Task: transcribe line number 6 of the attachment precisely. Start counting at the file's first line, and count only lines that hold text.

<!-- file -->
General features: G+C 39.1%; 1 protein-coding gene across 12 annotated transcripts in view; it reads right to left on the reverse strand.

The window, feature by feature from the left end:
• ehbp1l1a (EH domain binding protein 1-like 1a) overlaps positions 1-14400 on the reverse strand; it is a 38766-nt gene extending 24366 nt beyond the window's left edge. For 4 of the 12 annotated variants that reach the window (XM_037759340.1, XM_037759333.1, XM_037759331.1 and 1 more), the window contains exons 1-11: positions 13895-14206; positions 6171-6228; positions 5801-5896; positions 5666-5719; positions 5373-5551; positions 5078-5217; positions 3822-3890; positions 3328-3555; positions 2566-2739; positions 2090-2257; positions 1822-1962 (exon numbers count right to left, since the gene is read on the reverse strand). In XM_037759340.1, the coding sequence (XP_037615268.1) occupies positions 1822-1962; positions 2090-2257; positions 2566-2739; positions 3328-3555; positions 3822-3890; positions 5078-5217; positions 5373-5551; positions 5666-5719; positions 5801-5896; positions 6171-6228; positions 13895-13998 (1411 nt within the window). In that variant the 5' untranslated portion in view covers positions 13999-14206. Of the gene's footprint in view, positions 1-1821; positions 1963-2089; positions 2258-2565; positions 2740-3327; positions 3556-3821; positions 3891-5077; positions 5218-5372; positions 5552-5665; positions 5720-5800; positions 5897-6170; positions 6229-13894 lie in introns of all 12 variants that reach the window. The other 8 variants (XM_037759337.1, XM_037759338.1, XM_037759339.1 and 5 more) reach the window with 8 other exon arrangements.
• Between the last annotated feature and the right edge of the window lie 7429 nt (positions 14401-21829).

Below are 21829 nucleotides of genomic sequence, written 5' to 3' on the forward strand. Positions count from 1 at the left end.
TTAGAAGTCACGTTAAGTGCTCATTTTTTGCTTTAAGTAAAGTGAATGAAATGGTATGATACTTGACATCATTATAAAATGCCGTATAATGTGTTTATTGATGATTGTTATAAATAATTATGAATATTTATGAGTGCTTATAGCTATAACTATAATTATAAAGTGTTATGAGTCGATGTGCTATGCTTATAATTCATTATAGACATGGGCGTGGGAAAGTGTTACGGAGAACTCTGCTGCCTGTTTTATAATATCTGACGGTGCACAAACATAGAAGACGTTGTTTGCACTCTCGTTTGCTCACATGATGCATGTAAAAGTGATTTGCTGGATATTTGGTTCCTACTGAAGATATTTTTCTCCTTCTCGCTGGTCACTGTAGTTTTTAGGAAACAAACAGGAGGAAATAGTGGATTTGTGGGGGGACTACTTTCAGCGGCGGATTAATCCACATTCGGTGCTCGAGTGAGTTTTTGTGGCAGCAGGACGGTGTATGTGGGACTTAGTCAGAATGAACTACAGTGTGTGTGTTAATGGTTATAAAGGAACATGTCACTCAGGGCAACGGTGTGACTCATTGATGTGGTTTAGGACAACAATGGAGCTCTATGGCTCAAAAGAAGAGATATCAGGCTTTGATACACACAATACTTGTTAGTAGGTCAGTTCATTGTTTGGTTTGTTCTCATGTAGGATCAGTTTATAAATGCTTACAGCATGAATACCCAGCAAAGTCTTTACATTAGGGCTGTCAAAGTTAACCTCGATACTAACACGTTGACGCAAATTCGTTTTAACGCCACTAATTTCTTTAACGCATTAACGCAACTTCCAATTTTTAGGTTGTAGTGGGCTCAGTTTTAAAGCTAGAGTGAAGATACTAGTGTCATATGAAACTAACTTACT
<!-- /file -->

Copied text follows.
TTAGAAGTCACGTTAAGTGCTCATTTTTTGCTTTAAGTAAAGTGAATGAAATGGTATGATACTTGACATCATTATAAAATGCCGTATAATGTGTTTATTGATGATTGTTATAAATAATTATGAATATTTATGAGTGCTTATAGCTATAACTATAATTATAAAGTGTTATGAGTCGATGTGCTATGCTTATAATTCATTATAGACATGGGCGTGGGAAAGTGTTACGGAGAACTCTGCTGCCTGTTTTATAATATCTGACGGTGCACAAACATAGAAGACGTTGTTTGCACTCTCGTTTGCTCACATGATGCATGTAAAAGTGATTTGCTGGATATTTGGTTCCTACTGAAGATATTTTTCTCCTTCTCGCTGGTCACTGTAGTTTTTAGGAAACAAACAGGAGGAAATAGTGGATTTGTGGGGGGACTACTTTCAGCGGCGGATTAATCCACATTCGGTGCTCGAGTGAGTTTTTGTGGCAGCAGGACGGTGTATGTGGGACTTAGTCAGAATGAACTACAGTGTGTGTGTTAATGGTTATAAAGGAACATGTCACTCAGGGCAACGGTGTGACTCATTGATGTGGTTTAGGACAACAATGGAGCTCTATGGCTCAAAAGAAGAGATATCAGGCTTTGATACACACAATACTTGTTAGTAGGTCAGTTCATTGTTTGGTTTGTTCTCATGTAGGATCAGTTTATAAATGCTTACAGCATGAATACCCAGCAAAGTCTTTACATTAGGGCTGTCAAAGTTAACCTCGATACTAACACGTTGACGCAAATTCGTTTTAACGCCACTAATTTCTTTAACGCATTAACGCAACTTCCAATTTTTAGGTTGTAGTGGGCTCAGTTTTAAAGCTAGAGTGAAGATACTAGTGTCATATGAAACTAACTTACT